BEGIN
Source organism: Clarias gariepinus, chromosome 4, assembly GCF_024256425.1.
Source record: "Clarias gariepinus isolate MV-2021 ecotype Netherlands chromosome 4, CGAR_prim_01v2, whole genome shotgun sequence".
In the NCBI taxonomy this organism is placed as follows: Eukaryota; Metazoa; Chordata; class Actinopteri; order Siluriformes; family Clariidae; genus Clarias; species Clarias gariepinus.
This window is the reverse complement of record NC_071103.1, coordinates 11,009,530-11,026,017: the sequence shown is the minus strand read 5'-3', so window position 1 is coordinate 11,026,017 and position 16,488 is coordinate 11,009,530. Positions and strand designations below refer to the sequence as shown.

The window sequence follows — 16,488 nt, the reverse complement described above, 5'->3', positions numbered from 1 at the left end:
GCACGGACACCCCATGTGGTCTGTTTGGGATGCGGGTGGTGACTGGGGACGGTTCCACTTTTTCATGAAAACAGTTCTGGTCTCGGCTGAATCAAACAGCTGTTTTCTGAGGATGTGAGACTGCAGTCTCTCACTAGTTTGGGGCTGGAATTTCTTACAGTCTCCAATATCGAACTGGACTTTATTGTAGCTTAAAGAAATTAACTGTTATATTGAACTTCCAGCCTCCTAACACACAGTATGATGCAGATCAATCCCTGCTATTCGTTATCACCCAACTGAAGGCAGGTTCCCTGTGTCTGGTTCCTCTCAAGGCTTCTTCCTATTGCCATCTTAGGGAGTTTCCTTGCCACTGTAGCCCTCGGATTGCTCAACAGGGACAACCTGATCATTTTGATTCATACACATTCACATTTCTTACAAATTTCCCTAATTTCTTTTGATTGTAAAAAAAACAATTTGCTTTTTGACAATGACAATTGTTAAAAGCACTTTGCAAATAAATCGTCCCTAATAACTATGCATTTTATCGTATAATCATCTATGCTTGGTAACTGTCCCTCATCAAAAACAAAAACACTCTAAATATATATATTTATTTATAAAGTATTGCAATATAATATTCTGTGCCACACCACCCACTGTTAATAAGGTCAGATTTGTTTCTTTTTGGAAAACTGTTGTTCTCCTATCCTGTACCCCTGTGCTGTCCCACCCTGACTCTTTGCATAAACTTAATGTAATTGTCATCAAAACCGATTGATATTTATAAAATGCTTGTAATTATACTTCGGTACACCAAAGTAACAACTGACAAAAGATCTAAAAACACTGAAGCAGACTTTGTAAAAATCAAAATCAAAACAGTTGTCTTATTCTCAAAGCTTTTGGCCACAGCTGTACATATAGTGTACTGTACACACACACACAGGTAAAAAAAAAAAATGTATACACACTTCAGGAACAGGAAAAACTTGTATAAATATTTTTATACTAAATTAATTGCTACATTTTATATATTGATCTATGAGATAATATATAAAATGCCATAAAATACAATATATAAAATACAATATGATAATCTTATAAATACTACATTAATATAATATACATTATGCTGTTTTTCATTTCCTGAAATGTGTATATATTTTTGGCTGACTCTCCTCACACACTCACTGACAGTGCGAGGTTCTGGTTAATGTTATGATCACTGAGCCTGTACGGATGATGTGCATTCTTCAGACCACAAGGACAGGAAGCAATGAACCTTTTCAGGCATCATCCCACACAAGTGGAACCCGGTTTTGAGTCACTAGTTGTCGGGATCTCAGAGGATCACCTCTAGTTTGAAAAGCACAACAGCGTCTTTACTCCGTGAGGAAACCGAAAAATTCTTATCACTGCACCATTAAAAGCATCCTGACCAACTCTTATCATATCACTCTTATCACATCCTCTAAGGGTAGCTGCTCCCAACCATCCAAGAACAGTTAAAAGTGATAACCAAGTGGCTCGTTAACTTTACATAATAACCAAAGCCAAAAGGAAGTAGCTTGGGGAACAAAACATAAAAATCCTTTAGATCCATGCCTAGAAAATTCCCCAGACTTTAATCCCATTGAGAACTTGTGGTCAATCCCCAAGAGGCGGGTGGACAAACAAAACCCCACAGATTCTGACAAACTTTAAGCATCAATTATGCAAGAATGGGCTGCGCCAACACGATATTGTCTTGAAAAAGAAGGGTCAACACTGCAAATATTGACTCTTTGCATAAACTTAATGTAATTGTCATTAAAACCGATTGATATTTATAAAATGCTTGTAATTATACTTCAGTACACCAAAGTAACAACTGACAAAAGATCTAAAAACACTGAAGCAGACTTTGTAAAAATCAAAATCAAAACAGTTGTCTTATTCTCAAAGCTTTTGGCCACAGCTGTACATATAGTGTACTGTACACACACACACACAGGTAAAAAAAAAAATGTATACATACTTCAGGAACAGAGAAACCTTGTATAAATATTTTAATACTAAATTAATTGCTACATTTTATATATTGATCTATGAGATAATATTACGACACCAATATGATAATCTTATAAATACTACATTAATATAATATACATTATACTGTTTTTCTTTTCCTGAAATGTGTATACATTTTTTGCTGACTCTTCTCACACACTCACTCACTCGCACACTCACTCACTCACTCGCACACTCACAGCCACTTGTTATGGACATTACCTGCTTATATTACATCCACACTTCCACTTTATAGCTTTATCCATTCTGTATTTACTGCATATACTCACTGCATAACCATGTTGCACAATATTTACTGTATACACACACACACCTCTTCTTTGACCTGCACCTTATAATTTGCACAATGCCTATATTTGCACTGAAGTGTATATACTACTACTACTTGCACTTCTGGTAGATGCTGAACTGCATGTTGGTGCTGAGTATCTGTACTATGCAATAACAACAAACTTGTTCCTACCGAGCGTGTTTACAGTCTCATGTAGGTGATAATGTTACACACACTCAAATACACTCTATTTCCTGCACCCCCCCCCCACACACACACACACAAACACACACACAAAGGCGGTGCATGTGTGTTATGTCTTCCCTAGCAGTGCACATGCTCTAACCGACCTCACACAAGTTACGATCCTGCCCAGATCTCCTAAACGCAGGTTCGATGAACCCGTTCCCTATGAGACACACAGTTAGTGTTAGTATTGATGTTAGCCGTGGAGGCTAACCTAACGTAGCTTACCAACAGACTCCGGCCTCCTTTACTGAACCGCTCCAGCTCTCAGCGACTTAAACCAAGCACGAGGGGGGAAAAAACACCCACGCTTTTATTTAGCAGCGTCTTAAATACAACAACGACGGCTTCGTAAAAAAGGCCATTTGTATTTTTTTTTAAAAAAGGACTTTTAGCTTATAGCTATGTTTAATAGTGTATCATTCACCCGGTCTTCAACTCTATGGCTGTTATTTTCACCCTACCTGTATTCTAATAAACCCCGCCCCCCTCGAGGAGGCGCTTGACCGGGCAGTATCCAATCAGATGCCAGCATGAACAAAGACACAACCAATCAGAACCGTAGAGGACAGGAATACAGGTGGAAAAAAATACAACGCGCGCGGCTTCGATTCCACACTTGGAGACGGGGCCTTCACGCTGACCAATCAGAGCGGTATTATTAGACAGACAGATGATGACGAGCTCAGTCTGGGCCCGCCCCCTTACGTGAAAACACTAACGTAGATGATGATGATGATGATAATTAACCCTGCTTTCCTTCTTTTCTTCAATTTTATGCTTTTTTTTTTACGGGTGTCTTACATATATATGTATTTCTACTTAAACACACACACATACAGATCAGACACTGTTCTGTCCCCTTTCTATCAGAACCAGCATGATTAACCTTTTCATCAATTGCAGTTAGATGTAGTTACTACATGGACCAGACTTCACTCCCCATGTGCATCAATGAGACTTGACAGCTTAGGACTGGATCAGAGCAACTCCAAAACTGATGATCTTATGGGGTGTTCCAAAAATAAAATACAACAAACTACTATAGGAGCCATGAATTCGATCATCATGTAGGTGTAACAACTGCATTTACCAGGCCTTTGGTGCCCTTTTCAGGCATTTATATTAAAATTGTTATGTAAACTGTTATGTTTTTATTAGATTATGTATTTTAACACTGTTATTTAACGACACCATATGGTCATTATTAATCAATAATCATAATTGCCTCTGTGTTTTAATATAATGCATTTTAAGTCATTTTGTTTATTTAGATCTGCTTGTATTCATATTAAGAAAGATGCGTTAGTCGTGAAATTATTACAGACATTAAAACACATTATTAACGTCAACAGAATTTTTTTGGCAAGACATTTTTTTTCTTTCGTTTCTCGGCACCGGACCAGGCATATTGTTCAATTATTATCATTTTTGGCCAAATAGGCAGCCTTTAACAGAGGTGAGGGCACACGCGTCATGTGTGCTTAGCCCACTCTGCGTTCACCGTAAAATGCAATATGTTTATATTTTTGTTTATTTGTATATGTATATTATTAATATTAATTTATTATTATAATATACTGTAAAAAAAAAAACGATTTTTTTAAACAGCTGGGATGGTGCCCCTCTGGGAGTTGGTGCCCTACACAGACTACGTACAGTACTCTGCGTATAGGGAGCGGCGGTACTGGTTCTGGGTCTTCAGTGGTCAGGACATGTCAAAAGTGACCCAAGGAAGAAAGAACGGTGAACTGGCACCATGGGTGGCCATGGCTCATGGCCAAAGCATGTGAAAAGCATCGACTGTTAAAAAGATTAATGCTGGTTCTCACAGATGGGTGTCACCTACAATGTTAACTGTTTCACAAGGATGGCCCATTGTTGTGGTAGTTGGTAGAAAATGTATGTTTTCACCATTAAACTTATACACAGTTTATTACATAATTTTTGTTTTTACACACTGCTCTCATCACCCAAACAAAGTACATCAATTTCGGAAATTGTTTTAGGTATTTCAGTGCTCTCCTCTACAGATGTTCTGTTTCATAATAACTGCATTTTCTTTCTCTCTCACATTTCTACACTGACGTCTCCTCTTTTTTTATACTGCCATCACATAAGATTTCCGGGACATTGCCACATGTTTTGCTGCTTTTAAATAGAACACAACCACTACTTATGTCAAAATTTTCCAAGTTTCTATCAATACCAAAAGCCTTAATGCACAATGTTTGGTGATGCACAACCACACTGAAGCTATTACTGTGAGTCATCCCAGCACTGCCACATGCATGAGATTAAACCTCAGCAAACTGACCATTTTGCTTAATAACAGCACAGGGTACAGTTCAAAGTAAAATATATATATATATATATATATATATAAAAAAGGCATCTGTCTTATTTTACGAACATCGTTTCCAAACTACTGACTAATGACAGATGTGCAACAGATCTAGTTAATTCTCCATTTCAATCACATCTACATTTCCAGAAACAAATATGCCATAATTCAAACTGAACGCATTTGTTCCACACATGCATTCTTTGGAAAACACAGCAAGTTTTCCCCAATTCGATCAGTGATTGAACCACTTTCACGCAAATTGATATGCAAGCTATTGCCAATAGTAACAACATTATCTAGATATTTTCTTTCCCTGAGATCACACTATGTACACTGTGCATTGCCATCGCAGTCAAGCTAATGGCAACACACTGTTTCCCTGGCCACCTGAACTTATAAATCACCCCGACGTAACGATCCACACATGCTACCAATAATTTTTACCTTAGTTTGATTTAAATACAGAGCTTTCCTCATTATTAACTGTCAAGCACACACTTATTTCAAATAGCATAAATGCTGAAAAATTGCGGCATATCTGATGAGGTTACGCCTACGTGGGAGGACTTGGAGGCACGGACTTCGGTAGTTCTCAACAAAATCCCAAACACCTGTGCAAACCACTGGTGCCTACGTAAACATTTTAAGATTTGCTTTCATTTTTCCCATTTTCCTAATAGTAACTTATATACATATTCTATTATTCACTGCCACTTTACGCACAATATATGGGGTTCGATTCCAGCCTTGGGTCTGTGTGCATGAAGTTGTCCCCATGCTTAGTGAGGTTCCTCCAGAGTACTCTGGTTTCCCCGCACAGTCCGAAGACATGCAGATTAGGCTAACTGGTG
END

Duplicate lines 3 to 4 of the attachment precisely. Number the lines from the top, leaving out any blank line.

In the NCBI taxonomy this organism is placed as follows: Eukaryota; Metazoa; Chordata; class Actinopteri; order Siluriformes; family Clariidae; genus Clarias; species Clarias gariepinus.
This window is the reverse complement of record NC_071103.1, coordinates 11,009,530-11,026,017: the sequence shown is the minus strand read 5'-3', so window position 1 is coordinate 11,026,017 and position 16,488 is coordinate 11,009,530. Positions and strand designations below refer to the sequence as shown.